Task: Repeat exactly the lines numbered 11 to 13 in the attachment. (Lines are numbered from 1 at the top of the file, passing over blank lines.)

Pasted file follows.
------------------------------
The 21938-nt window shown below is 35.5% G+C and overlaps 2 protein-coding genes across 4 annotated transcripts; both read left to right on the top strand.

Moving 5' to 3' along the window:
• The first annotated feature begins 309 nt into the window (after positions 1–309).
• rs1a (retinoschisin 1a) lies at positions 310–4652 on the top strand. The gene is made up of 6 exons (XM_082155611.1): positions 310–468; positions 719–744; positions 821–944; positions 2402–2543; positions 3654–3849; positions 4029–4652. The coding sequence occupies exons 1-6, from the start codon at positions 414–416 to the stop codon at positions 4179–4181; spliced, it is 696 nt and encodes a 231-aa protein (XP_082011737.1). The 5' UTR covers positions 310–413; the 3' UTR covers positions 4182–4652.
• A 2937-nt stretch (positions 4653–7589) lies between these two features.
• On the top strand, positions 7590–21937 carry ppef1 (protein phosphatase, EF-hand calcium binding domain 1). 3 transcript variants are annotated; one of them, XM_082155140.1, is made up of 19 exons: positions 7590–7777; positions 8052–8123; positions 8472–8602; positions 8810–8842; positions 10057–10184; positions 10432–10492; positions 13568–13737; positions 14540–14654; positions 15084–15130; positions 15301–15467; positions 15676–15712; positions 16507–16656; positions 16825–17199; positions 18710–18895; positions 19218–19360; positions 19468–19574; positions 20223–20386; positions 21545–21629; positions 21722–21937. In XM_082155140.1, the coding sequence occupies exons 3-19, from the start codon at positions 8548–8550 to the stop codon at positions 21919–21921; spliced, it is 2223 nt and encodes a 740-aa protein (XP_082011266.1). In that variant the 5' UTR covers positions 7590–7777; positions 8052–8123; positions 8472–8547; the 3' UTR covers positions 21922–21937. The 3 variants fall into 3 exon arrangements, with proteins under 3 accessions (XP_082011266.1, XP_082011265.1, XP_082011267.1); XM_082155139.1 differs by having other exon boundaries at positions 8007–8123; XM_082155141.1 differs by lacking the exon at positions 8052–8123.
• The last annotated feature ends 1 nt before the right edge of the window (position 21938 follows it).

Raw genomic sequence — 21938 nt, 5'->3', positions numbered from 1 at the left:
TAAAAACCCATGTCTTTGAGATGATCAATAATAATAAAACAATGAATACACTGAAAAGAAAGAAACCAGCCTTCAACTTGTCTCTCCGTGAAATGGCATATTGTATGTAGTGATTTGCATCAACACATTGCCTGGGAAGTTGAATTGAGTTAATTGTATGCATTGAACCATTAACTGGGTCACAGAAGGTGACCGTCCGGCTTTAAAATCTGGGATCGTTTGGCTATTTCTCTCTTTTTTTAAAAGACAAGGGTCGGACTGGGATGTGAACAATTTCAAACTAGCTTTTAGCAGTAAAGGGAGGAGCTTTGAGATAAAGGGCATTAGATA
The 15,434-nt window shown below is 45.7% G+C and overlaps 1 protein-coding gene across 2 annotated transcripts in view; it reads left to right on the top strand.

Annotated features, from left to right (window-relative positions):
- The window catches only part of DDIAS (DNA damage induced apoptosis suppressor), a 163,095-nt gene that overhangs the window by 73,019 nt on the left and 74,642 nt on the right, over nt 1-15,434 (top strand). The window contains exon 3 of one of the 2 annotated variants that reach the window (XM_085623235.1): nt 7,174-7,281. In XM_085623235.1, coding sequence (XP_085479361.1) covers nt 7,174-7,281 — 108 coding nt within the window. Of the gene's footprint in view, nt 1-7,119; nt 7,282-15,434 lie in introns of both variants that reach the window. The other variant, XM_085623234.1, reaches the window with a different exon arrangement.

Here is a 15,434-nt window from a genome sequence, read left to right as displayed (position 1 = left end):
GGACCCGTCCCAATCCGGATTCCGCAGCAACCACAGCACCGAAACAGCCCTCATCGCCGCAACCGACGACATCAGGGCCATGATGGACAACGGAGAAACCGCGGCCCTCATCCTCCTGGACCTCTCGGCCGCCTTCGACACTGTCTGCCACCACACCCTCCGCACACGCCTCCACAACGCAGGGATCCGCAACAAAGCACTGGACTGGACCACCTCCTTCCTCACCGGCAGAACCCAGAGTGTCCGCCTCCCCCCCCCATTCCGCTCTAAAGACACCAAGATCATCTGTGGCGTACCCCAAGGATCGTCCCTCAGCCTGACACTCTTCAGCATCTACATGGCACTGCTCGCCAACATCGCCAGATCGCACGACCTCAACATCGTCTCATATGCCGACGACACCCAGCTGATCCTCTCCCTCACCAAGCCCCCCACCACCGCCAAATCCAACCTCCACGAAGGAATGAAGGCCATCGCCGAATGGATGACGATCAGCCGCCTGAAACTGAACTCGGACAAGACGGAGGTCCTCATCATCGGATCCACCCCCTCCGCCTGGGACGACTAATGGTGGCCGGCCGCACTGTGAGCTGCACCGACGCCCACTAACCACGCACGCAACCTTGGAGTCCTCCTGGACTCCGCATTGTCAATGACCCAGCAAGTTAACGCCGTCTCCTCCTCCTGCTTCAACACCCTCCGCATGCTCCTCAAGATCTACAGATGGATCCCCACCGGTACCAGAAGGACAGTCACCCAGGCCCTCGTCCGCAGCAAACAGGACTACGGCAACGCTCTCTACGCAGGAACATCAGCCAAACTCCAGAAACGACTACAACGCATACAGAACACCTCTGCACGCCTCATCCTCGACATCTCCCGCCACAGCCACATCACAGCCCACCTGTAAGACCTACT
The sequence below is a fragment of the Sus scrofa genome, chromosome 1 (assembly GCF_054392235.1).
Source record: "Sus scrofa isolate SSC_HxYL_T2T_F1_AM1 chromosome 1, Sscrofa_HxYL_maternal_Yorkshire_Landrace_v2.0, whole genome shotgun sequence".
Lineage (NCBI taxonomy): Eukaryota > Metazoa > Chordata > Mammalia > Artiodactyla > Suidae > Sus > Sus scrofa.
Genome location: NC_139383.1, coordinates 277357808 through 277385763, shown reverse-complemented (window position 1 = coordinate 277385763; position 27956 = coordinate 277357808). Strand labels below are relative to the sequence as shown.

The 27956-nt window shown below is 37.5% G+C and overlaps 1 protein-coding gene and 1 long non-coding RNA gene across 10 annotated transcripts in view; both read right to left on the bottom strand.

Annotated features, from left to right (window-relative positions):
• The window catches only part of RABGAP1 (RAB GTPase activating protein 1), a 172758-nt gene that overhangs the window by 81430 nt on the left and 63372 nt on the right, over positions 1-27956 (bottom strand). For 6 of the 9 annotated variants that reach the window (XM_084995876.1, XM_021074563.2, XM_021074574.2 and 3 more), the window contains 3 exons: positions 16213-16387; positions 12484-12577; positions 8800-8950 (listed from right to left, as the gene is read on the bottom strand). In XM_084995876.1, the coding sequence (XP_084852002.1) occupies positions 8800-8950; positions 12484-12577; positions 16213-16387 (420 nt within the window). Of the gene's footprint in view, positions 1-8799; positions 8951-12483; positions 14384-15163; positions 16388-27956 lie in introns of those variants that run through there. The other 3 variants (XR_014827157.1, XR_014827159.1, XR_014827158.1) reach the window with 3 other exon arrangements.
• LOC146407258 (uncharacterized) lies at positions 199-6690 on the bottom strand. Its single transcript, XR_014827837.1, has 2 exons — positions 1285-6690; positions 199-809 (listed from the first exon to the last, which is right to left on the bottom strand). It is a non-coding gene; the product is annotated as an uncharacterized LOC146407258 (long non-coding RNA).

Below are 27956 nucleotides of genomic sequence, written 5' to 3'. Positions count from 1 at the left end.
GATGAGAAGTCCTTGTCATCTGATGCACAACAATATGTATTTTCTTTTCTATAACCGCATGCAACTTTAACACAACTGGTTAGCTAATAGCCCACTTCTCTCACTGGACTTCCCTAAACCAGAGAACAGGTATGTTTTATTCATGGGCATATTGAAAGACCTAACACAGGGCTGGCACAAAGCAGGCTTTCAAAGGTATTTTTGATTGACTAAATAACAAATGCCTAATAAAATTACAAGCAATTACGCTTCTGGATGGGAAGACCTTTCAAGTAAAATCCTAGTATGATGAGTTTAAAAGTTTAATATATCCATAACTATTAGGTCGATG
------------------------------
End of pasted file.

Annotated features, from left to right (window-relative positions):
- The window catches only part of DDIAS (DNA damage induced apoptosis suppressor), a 163,095-nt gene that overhangs the window by 73,019 nt on the left and 74,642 nt on the right, over nt 1-15,434 (top strand). The window contains exon 3 of one of the 2 annotated variants that reach the window (XM_085623235.1): nt 7,174-7,281. In XM_085623235.1, coding sequence (XP_085479361.1) covers nt 7,174-7,281 — 108 coding nt within the window. Of the gene's footprint in view, nt 1-7,119; nt 7,282-15,434 lie in introns of both variants that reach the window. The other variant, XM_085623234.1, reaches the window with a different exon arrangement.

Here is a 15,434-nt window from a genome sequence, read left to right as displayed (position 1 = left end):